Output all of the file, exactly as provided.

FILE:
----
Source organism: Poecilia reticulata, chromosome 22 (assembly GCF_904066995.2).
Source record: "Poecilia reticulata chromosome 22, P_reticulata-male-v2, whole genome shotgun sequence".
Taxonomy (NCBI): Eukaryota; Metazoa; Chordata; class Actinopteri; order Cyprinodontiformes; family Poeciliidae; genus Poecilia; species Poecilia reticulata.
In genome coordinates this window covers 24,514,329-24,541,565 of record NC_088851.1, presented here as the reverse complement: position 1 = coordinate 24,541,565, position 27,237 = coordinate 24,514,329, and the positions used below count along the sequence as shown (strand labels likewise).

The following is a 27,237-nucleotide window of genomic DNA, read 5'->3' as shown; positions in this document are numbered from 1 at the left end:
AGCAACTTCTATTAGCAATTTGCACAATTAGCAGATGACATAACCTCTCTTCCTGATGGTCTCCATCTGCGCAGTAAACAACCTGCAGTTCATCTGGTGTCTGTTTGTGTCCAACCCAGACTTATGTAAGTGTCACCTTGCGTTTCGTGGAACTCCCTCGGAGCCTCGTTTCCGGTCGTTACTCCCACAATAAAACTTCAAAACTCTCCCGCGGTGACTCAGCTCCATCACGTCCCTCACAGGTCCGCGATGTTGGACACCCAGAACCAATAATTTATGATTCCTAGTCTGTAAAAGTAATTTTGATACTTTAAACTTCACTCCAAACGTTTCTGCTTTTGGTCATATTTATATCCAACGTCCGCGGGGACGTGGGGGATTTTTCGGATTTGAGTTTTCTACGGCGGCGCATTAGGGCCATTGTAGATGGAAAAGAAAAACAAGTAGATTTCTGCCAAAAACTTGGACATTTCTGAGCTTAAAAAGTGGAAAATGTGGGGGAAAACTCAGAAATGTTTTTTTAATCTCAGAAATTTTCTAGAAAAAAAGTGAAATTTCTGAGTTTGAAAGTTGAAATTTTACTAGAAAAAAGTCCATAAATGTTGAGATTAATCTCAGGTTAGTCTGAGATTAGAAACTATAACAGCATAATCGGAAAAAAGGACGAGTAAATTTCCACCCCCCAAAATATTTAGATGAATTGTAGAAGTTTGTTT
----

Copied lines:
Source organism: Poecilia reticulata, chromosome 22 (assembly GCF_904066995.2).
Source record: "Poecilia reticulata chromosome 22, P_reticulata-male-v2, whole genome shotgun sequence".
Taxonomy (NCBI): Eukaryota; Metazoa; Chordata; class Actinopteri; order Cyprinodontiformes; family Poeciliidae; genus Poecilia; species Poecilia reticulata.
In genome coordinates this window covers 24,514,329-24,541,565 of record NC_088851.1, presented here as the reverse complement: position 1 = coordinate 24,541,565, position 27,237 = coordinate 24,514,329, and the positions used below count along the sequence as shown (strand labels likewise).

The following is a 27,237-nucleotide window of genomic DNA, read 5'->3' as shown; positions in this document are numbered from 1 at the left end:
AGCAACTTCTATTAGCAATTTGCACAATTAGCAGATGACATAACCTCTCTTCCTGATGGTCTCCATCTGCGCAGTAAACAACCTGCAGTTCATCTGGTGTCTGTTTGTGTCCAACCCAGACTTATGTAAGTGTCACCTTGCGTTTCGTGGAACTCCCTCGGAGCCTCGTTTCCGGTCGTTACTCCCACAATAAAACTTCAAAACTCTCCCGCGGTGACTCAGCTCCATCACGTCCCTCACAGGTCCGCGATGTTGGACACCCAGAACCAATAATTTATGATTCCTAGTCTGTAAAAGTAATTTTGATACTTTAAACTTCACTCCAAACGTTTCTGCTTTTGGTCATATTTATATCCAACGTCCGCGGGGACGTGGGGGATTTTTCGGATTTGAGTTTTCTACGGCGGCGCATTAGGGCCATTGTAGATGGAAAAGAAAAACAAGTAGATTTCTGCCAAAAACTTGGACATTTCTGAGCTTAAAAAGTGGAAAATGTGGGGGAAAACTCAGAAATGTTTTTTTAATCTCAGAAATTTTCTAGAAAAAAAGTGAAATTTCTGAGTTTGAAAGTTGAAATTTTACTAGAAAAAAGTCCATAAATGTTGAGATTAATCTCAGGTTAGTCTGAGATTAGAAACTATAACAGCATAATCGGAAAAAAGGACGAGTAAATTTCCACCCCCCAAAATATTTAGATGAATTGTAGAAGTTTGTTT